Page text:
Happy Birthday, Moissanite
As synthetic moissanite turns one year old, about 150 U.S. retailers
are toasting it and the profits the simulant has earned for them
When synthetic moissanite was introduced one year ago, jewelers expressed
skepticism, fearing it would be seen as a substitute for diamonds, or worse,
that it would open the doors to unscrupulous dealers who would give the
jewelry industry yet another black eye. "I had a huge moral and ethical
debate with myself whether to carry moissanite," says Drue Sanders
of Drue Sanders Custom Jewelers, Albany, NY.
Fears were quieted when jewelers learned of the marketing techniques
planned by C3, the Morrisville, NC, company that owns the distribution rights
to the material. CEO Jeff Hunter insists it be sold as a new synthetic gemstone,
not as a diamond surrogate, and C3 carefully screens its retailers and offers
them exclusive territories.
"I was apprehensive because I thought it would hurt my diamond business,"
says Jeff Malvin, who operates Beverly's Jewelers, a three-store chain in
Fort Lauderdale, FL. "But it doesn't take away. Anyone who buys moissanite
wouldn't buy a diamond."
For the most part, moissanite customers are not diamond customers, says
Jerry Forrest of The Jewelry Forrest, Dallas, TX. Adds Al Rousso of Al Rousso's
Jewelers, Charlotte, NC: "I'm selling it to people who want the look
of a diamond but can't afford it. At Christmas I sold some pieces to customers
who probably would have bought cubic zirconia otherwise." Beau Beaudry
of The Jeweler's Gallery, Porterville, CA, says that even while selling
moissanite, he sold more diamonds than ever at Christmas, and in larger
Moissanite seems to have caught on quickly. "I sold out three times
in the first two months I carried it," says John Gaines of Pendleton
Jewelers, Atlanta, GA. David Baker Creative Jewelers, Dublin, OH, sold three
large pieces in the first three weeks of offering moissanite.
Forrest says moissanite also attracts new customers: "Sixty percent
of the people I've sold to are people I've never laid eyes on before."
Jewelers attribute much of the business to C3's advertising and its Web
site. "Every time an ad appeared, it stirred up interest," says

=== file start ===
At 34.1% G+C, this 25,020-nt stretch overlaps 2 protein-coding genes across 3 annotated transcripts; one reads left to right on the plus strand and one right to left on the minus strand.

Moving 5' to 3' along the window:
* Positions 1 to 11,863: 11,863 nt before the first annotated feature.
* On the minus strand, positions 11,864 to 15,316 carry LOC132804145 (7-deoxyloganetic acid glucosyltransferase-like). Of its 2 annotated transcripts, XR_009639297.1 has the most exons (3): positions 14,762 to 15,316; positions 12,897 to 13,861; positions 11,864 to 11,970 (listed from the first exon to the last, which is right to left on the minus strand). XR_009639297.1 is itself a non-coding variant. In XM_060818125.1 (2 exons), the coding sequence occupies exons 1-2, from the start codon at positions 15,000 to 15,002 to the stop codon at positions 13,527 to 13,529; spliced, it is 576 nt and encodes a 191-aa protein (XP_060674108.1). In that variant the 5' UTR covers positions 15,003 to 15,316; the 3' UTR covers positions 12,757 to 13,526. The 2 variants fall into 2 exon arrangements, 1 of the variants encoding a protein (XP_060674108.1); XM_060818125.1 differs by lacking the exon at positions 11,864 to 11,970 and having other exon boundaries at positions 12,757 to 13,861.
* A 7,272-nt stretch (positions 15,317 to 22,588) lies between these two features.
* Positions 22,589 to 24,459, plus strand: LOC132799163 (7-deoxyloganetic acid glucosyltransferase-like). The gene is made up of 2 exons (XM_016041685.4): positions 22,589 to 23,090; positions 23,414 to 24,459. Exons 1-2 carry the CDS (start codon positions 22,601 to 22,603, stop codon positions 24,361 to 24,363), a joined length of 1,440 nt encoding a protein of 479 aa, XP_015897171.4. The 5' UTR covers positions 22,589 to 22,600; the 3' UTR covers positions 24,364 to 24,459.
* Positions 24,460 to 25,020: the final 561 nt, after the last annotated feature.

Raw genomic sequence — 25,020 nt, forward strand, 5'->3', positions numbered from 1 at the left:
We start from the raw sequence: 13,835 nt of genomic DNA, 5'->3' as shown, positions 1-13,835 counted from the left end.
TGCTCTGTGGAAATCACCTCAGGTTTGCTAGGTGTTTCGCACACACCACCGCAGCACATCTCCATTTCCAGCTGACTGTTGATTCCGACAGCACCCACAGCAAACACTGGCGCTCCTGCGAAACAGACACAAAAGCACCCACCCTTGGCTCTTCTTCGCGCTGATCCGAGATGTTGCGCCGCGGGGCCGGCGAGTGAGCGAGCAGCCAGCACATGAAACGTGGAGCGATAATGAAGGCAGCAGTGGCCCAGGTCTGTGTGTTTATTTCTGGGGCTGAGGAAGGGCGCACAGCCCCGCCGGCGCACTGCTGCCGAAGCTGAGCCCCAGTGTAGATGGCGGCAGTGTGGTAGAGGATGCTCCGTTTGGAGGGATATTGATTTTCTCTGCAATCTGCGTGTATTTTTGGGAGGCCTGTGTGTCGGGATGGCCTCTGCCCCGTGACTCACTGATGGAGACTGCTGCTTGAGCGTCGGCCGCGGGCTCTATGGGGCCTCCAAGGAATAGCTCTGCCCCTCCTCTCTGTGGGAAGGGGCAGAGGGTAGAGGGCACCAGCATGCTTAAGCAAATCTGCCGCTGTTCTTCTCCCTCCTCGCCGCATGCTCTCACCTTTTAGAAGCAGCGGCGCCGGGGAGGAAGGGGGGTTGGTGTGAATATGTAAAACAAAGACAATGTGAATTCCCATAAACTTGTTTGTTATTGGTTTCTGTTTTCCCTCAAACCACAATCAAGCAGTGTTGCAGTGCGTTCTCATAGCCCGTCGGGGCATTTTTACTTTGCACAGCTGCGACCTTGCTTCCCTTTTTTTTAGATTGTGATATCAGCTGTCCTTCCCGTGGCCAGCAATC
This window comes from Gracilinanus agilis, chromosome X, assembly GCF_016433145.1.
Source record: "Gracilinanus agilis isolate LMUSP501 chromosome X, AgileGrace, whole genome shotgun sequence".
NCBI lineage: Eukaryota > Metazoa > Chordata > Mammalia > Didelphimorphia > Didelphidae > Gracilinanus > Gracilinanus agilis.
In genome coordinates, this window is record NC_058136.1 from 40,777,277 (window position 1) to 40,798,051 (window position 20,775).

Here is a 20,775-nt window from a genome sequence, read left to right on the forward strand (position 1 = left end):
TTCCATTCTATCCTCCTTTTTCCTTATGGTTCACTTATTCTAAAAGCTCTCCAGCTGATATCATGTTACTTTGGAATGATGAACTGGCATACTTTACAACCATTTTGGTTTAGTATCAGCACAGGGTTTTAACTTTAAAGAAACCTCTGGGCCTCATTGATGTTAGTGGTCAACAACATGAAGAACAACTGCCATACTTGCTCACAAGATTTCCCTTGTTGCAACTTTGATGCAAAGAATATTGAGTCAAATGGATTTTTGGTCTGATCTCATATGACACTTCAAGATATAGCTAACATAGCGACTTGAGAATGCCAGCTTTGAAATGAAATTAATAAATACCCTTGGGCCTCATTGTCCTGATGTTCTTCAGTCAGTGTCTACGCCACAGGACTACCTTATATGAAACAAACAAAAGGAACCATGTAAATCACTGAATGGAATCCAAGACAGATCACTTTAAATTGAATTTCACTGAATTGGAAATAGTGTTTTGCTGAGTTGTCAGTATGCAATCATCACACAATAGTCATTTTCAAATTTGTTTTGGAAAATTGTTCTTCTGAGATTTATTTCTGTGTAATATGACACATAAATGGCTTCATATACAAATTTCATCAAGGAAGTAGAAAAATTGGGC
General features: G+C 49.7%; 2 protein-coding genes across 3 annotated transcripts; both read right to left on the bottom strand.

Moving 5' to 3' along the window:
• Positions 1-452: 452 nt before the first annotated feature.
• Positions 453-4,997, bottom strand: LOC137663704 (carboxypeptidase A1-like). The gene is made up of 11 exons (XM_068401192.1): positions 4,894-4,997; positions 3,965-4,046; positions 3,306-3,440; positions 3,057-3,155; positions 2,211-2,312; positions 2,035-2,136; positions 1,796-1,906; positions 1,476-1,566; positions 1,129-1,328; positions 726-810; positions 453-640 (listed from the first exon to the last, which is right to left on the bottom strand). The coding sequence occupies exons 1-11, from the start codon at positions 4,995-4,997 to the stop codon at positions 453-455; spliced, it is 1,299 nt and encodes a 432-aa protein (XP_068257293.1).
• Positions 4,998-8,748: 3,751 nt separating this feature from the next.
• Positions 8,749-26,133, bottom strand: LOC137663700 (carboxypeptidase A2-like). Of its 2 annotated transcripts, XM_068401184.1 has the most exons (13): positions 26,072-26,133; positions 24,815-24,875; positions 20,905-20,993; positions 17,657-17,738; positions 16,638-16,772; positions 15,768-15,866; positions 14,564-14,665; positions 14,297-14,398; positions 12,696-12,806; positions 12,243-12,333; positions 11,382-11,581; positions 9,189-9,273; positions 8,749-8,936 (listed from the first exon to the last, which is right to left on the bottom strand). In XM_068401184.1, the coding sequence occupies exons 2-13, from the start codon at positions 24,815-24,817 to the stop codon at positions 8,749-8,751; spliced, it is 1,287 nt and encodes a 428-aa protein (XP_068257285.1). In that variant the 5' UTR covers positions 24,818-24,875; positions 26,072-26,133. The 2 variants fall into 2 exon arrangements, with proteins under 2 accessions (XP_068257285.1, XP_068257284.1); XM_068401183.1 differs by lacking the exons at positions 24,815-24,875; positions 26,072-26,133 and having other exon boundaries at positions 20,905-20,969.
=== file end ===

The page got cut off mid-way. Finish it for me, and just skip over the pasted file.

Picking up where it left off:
Women make up the majority of those wearing moissanite, but which gender
buys more is open for debate. "Women buy for themselves, men buy for
women and themselves," says Gaines. But Malvin sees it differently:
"I'd say 90% of buyers are women."
Synthetic moissanite has even helped some jewelers sell more expensive mountings.
Forrest reports several sales ranging from $500 to $1,200, and Sanders regularly
mounts moissanite in platinum and 18k gold. Beaudry, who devotes two showcases
to moissanite jewelry, says he sells more platinum mountings with moissanite
than with diamonds. He's so enthusiastic about the product he plans to open
a moissanite-only store in Bakersfield, CA, about 35 miles away. And Malvin,
who operates a manufacturing firm in addition to his retail stores, is producing
a new line of jewelry featuring moissanite.
What's ahead? Hunter says C3 will continue marketing to expand acceptance
of moissanite and expects to offer different shapes and sizes. "We're
testing ovals, triangles, princess and emerald cuts, and sizes from 2mm
Moissanite has caused some jewelers' customers to make hard choices.
Sanders says a man brought his fiancée to the store and offered her
a choice of a 2-ct moissanite ring and an 18k Rolex President watch or a
2-ct diamond ring. "She chose the moissanite and the watch," Sanders
reports. So maybe some moissanite customers could be diamond customers,
unless you throw a luxury watch in the mix.
by Jack Heeger
Copyright © 1999 by Bond Communications.